(CBS DETROIT) - The disabled community has its share of challenges, but having access to health care shouldn't be one of them.
That's what Jeffrey Nolish from Detroit Disability Power is saying about vaccine accessibility for the vulnerable population.
"I think the state is at around 54-58% vaccination rate, and you can still vaccinate up to 70% of the state and still miss 99% of people with disabilities," said Jeffrey Nolish, the Detroit Disability Power Policy Director.
This Spring, DDP surveyed 34 residents with disabilities from 12 counties about their vaccination experience.
71% reported challenges that range from an absence of communication specialists to a lack of clear signage and support.
"A lack of American Sign Language Interpreters, or communication issues or a lack of accessible routes from outside into the inside of a building or around a building," said Nolish.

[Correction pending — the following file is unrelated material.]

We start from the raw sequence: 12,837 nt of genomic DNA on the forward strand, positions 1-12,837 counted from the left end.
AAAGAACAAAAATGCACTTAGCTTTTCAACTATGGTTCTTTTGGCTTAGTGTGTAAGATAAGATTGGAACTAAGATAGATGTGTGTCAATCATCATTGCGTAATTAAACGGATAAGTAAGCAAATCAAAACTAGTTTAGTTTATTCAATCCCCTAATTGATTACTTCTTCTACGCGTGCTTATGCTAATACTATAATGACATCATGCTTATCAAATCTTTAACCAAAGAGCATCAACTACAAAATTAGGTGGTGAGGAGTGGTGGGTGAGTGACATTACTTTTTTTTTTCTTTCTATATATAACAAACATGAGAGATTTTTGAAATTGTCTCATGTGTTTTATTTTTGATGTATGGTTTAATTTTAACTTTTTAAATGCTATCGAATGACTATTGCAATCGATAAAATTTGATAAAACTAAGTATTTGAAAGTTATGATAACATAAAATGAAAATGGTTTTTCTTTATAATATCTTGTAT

DDP is concerned about the Michigan Department of Health and Human Services' failure to report disability-related COVID-19 cases and deaths.
"Because if we do not capture or track or report how many people with disabilities contracted this virus, how many people with disabilities have died from this virus, or how many people with disabilities have been vaccinated against this virus, then we are not doing our due diligence in protecting our communities as we could be or should be," said Nolish.
MDHHS officials released a statement to CW50 saying the department is reaching out to homebound residents to administer shots.
Medicaid also formed a list of people identified as disabled.
That list will be matched against vaccine records for tracking.
State health regulators say they're also working with the disability workgroup, Protect Michigan Commission, to launch vaccination sites to serve disabled residents.
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